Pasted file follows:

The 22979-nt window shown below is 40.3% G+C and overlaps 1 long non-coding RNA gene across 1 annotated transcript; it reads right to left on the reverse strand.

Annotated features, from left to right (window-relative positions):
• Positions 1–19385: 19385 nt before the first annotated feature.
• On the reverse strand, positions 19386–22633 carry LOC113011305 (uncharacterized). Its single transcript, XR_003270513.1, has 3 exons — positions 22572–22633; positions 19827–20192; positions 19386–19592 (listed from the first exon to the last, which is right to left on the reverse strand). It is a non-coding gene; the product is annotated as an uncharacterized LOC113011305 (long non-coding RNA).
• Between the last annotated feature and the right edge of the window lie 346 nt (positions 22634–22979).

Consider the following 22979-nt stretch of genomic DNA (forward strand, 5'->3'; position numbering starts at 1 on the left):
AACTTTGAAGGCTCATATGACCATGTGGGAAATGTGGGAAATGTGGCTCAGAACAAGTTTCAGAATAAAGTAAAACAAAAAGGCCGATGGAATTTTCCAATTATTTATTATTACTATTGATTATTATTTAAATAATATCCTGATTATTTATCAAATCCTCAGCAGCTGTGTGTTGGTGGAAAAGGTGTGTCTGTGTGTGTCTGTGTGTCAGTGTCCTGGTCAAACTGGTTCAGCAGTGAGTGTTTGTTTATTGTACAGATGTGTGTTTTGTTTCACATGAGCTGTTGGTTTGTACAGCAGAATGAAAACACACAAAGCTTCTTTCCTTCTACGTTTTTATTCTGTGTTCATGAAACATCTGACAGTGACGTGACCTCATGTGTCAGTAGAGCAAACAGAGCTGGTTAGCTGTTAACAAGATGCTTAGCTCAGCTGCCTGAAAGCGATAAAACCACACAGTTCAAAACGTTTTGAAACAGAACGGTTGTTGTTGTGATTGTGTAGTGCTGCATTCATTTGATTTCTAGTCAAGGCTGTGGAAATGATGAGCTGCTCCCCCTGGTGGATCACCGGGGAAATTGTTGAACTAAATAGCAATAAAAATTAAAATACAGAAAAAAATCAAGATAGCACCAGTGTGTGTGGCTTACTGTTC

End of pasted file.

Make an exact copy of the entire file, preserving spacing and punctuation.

The 22979-nt window shown below is 40.3% G+C and overlaps 1 long non-coding RNA gene across 1 annotated transcript; it reads right to left on the reverse strand.

Annotated features, from left to right (window-relative positions):
• Positions 1–19385: 19385 nt before the first annotated feature.
• On the reverse strand, positions 19386–22633 carry LOC113011305 (uncharacterized). Its single transcript, XR_003270513.1, has 3 exons — positions 22572–22633; positions 19827–20192; positions 19386–19592 (listed from the first exon to the last, which is right to left on the reverse strand). It is a non-coding gene; the product is annotated as an uncharacterized LOC113011305 (long non-coding RNA).
• Between the last annotated feature and the right edge of the window lie 346 nt (positions 22634–22979).

Consider the following 22979-nt stretch of genomic DNA (forward strand, 5'->3'; position numbering starts at 1 on the left):
AACTTTGAAGGCTCATATGACCATGTGGGAAATGTGGGAAATGTGGCTCAGAACAAGTTTCAGAATAAAGTAAAACAAAAAGGCCGATGGAATTTTCCAATTATTTATTATTACTATTGATTATTATTTAAATAATATCCTGATTATTTATCAAATCCTCAGCAGCTGTGTGTTGGTGGAAAAGGTGTGTCTGTGTGTGTCTGTGTGTCAGTGTCCTGGTCAAACTGGTTCAGCAGTGAGTGTTTGTTTATTGTACAGATGTGTGTTTTGTTTCACATGAGCTGTTGGTTTGTACAGCAGAATGAAAACACACAAAGCTTCTTTCCTTCTACGTTTTTATTCTGTGTTCATGAAACATCTGACAGTGACGTGACCTCATGTGTCAGTAGAGCAAACAGAGCTGGTTAGCTGTTAACAAGATGCTTAGCTCAGCTGCCTGAAAGCGATAAAACCACACAGTTCAAAACGTTTTGAAACAGAACGGTTGTTGTTGTGATTGTGTAGTGCTGCATTCATTTGATTTCTAGTCAAGGCTGTGGAAATGATGAGCTGCTCCCCCTGGTGGATCACCGGGGAAATTGTTGAACTAAATAGCAATAAAAATTAAAATACAGAAAAAAATCAAGATAGCACCAGTGTGTGTGGCTTACTGTTC